[(essay date December 1992) In the following essay, Griffin discusses the events leading up to the composition of McKay's "Cycle," an unpublished collection of sonnets he wrote in the 1940s after suffering a series of physical ailments and artistic disappointments.]
In the spring of 1922, just as he was gaining recognition as an intellectual and artistic provocateur,1 Claude McKay--one of the most prominent figures of the Harlem Renaissance--left Harlem for Russia to see for himself the "grand experiment."2 He remained in Russia for several months, basking in the hearty adulation of the Russian people--from top officials of the Communist Party to the simplest peasant. After Russia, McKay explored Germany, France, Spain, and North Africa.
When McKay returned to the United States on February 1, 1934,3 he had been away from America for twelve years. At home, things had changed: Harlem was no longer the joybelt, and he was forty-three years old. As far as publishers were concerned, the primitivism fad was over. Although many Harlem artists suffered from the new attitudes and tough economic conditions, McKay's case was especially pathetic.
His estrangement from the United States for so many years and his cultivation of the vagabond spirit left him without the benefit of social and cultural alliances within the States that could have provided him with the resources needed to function within society.4 Although he kept abreast of the news from America through intermediaries such as Walter White and Arthur Schomburg5 and maintained a certain literary presence in the States through the publication of works that continued to explore the black ethos--for example, Home to Harlem (1928), Banjo (1929), and Banana Bottom (1933)--McKay was preoccupied with discovering European customs, institutions, and cathedrals while the Harlem Renaissance, a literary movement that he helped define, was at its peak. His independent, maverick spirit drove him to work out his visions alone.
For the next fourteen years of his life McKay would suffer one disappointment after the other, from being housed at New York's Camp Greycourt, a facility for indigent men, to waging relentless struggles against high blood pressure and heart disease. Compounding his health problems was the hostile reception given his recent works by Harlem leaders, angered by McKay's candid criticism of the Harlem community in his 1937 autobiography, A Long Way from Home, and in his 1940 brutally frank study, Harlem: The Negro Metropolis.6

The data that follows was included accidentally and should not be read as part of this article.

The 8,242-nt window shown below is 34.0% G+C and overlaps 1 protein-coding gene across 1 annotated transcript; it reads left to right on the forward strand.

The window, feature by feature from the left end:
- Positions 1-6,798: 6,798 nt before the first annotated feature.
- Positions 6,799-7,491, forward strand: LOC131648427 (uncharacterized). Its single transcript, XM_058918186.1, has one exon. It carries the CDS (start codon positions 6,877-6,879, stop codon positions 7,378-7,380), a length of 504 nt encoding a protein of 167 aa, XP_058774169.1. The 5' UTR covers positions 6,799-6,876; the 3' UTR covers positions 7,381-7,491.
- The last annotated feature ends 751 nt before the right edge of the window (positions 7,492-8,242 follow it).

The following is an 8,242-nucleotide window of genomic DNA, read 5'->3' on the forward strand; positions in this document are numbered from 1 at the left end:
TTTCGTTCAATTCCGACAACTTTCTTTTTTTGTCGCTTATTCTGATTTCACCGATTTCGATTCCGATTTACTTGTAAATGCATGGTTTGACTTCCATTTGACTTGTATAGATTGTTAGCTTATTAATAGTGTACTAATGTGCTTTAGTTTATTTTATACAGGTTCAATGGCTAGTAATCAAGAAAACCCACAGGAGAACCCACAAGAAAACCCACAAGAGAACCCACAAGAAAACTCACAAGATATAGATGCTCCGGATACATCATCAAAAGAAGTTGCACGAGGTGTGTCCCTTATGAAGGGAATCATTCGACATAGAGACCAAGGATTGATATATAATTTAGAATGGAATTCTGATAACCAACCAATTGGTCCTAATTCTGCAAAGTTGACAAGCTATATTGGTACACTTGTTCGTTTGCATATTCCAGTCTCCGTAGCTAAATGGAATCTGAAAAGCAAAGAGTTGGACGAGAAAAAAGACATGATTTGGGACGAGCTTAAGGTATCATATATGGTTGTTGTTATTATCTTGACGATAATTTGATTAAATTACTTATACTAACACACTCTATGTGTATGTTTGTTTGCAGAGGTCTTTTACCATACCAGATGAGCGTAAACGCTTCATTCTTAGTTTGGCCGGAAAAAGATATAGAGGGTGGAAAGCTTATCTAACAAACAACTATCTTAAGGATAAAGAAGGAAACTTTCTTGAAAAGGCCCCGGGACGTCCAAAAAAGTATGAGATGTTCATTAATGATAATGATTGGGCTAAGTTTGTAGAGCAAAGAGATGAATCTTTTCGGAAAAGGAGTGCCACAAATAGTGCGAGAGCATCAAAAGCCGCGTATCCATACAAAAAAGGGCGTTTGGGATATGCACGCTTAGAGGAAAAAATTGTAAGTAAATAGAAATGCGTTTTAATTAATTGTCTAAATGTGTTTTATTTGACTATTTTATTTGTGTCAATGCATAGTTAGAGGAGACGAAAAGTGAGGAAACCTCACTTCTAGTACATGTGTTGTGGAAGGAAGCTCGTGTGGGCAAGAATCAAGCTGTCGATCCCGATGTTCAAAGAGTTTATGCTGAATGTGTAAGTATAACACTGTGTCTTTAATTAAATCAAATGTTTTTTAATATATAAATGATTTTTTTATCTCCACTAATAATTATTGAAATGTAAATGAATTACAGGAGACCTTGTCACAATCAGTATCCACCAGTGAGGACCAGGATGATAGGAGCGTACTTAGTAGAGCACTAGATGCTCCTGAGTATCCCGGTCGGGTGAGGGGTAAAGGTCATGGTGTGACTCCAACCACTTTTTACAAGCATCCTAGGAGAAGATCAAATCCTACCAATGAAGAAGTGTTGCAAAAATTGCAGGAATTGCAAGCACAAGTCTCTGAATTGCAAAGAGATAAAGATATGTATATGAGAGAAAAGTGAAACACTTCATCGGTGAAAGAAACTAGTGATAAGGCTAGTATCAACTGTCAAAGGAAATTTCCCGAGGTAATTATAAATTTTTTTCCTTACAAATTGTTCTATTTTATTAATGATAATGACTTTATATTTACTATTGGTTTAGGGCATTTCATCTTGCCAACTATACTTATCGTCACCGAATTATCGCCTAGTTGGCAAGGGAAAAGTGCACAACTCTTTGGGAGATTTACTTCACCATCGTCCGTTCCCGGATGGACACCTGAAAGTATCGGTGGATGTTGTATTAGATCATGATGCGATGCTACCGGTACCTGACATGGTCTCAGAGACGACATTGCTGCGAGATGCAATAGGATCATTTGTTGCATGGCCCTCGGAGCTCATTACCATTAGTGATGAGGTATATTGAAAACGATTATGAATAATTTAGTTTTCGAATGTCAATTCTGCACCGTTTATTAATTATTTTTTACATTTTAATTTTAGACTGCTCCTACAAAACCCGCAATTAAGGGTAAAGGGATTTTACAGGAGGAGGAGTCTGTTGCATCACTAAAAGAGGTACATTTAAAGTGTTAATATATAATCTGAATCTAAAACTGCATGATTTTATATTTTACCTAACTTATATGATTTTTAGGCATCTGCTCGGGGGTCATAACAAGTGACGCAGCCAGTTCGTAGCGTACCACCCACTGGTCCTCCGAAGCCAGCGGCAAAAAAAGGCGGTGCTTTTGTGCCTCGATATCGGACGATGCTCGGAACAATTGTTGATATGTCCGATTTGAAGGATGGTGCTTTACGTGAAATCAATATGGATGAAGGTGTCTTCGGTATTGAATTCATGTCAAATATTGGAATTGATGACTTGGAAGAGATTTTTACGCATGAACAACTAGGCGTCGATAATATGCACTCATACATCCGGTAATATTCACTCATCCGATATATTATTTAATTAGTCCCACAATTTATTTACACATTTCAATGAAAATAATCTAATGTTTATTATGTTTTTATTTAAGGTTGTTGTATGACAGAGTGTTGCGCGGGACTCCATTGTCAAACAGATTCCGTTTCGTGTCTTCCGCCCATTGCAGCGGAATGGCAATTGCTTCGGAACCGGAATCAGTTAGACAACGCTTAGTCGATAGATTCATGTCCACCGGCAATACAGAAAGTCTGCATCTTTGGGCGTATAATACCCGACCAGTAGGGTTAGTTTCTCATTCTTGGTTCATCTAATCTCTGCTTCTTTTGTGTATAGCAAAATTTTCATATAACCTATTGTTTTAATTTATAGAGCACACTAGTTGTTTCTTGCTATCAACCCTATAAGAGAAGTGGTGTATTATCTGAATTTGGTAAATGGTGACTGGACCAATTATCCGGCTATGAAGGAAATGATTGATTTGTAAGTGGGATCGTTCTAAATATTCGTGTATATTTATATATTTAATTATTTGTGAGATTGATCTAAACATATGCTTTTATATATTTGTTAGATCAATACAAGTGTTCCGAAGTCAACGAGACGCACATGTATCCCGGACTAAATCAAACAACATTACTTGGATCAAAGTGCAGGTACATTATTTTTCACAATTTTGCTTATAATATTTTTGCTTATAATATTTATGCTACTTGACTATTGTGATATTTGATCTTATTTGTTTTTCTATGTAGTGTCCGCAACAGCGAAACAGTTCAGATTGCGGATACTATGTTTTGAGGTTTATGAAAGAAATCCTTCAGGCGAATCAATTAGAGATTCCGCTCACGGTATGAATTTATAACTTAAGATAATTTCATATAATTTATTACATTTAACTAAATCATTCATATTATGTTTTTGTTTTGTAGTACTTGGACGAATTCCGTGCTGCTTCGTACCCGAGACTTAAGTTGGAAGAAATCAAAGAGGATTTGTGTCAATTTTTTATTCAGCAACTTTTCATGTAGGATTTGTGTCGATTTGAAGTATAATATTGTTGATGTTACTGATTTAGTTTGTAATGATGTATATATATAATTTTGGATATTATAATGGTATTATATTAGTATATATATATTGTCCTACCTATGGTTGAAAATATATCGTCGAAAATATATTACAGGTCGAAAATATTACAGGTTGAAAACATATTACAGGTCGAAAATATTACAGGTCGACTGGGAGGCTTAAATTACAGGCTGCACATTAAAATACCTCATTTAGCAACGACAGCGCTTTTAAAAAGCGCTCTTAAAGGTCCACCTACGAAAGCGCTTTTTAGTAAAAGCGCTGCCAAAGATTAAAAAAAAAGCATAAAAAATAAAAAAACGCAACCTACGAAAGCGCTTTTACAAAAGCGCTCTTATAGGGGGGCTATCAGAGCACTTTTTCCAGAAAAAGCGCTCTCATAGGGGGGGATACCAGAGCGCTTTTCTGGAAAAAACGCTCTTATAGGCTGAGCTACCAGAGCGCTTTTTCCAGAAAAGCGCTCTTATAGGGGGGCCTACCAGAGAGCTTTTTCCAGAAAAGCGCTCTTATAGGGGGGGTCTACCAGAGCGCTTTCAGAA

Broken and disappointed by his failure to regain his standing as an artist, McKay found himself turning in another direction. In 1942 he lay in his basement apartment alone, poor, and sick with influenza and heart disease. He was nursed back to health by Ellen Tarry, a Catholic writer with whom McKay had worked on the Federal Writers Project. Recovered, McKay expressed his gratitude by reading his poems at Friendship House, a lay Catholic organization.7 But in 1943, forced to take a strenuous job as a riveter in a shipyard, McKay suffered a stroke which left him partially blind and paralyzed. This time other Catholic friends lent him a cottage in Connecticut to aid in his recuperation. It was there that McKay began to assess his life, and it was there that he began the first draft of his "Cycle" manuscript, a collection of fifty-four sonnets which remains unpublished.8 These sonnets, which represent McKay's first meaningful steps toward Catholicism, are almost embarrassing in their revelation of personal pain, but they clearly show his anger at the secular world that had abandoned him. To Max Eastman, his close friend,9 he wrote that after his severe illness, "the only hands that ministered to [him] were those of strangers from the Catholic Mission stretched out to snatch [him] from the Shadow of Death."10